Iran fired back with a salvo of words on Friday after a strike in Baghdad killed a top Iranian general. The US has now confirmed that Major-General Qasem Soleimani was killed by an American airstrike from a drone rather than by a Katyusha rocket attack as was initially reported.
After the killing on Friday, Iran vowed retaliation against the US. Iran’s president, Hassan Rouhani, said in a tweet that the “great nation of Iran will take revenge for this heinous crime.” Rouhani said that Iran would raise the flag of Soleimani against “terrorism and extremism in the region” as well as “US excesses.”
NBC News reported that the supreme leader of Iran, the Ayatollah Ali Khamenei said that "harsh retaliation is waiting for the criminals whose filthy hands spilled his blood." Iranian Foreign Minister Javad Zarif added that the attack was "an act of state terrorism and a violation of Iraq's sovereignty."
There are many possibilities for Iranian retaliation around the world. A State Department report from 2018 detailed how Iran supports terrorist groups around the world as well as presenting a threat to maritime commerce in their own backyard. In the past year, Iran has attacked ships in the Persian Gulf, shot down a US drone, and been linked to a drone and missile attack on Saudi oil facilities.
With theater-range ballistic missiles, Iran could launch attacks on neighboring countries a far away as Egypt, Israel, and Eastern Europe. Using terror cells and cyberattacks, they could strike almost anywhere in the world. Iran’s cyberwarfare capabilities have also been judged to be “ahead of most nations in strategy and organization” by the Center for Strategic and International Studies but are not as advanced as those of Russia and China.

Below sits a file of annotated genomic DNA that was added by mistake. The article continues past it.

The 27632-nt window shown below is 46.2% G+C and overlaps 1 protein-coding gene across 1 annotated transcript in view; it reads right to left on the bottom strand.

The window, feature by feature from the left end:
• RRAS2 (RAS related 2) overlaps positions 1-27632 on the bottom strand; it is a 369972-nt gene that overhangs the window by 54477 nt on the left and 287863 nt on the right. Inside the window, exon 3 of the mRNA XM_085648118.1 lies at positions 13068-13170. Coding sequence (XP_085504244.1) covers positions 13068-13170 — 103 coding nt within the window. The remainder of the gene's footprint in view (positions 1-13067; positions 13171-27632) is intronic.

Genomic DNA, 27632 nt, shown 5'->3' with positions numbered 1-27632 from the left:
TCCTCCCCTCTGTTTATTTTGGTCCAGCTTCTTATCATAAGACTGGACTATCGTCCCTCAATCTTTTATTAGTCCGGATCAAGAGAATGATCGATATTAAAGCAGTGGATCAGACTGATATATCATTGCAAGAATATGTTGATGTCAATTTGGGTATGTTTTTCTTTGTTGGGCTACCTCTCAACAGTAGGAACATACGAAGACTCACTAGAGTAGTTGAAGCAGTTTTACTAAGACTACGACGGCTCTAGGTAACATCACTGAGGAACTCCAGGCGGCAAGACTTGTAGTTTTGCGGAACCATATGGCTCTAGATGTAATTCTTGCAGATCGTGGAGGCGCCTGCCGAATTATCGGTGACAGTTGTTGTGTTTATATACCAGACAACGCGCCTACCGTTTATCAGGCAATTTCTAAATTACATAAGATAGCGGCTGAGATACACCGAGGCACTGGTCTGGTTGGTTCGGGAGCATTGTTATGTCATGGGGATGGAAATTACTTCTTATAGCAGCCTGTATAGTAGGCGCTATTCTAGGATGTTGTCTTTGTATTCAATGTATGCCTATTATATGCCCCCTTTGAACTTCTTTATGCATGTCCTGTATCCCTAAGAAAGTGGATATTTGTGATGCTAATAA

Even worse is the possibility that Iran could strike the US at home. There have been numerous recent reports that Hezbollah, an Iranian proxy group, has terror cells within the United States. Among the reports are a Washington Institute report detailing the FBI capture of two Hezbollah operatives tasked with “carrying out pre-operational surveillance for potential Hezbollah attacks in the United States and Panama.”
The attack on Soleimani and his cohorts was a legitimate target of opportunity. The Iranian general headed a covert warfare branch of the Revolutionary Guards and was meeting with pro-Iranian militia and terrorist leaders in Baghdad in an obvious effort to undermine the US and the government of Iraq.
The big question is what comes next. Even though justified, Soliemani’s death is an escalation that raises the possibility of a broader war with Iran. A conventional invasion and occupation of Iran would be much more difficult than the invasions of Afghanistan and Iraq. Iran has a military comprised of nearly 1 million men per the Military Times and sophisticated anti-shipping missiles that could close off the Persian Gulf to the US Navy. Russia and China upgraded Iran’s air defense system over the past decade into a state-of-the-art integrated missile system that would be much more difficult to destroy than that of Iraq. Much of Iranian geography consists of mountainous terrain that would be amenable to a Taliban-style insurgency.
One of the most important considerations, however, is that the American public, after two decades of the War on Terror, is not in the mood to embark upon another long war. Neither is President Trump, who has been conducting on-again/off-again negotiations with the Taliban to allow the US cover to withdraw from Afghanistan. The Iranians know this and will undoubtedly be skeptical that President Trump has the stomach for a full-scale war.
Likewise, Iran knows that it cannot withstand the full force of the American military. They will avoid direct confrontation that could provoke the US into a regime-destroying war.
The conflict will most likely settle into a low-intensity battle of covert forces and one-off missile strikes by both sides. Terror attacks at home and cyberattacks on US companies and government agencies are a real threat in coming months as Iran must act to save face.
Originally published on The Resurgent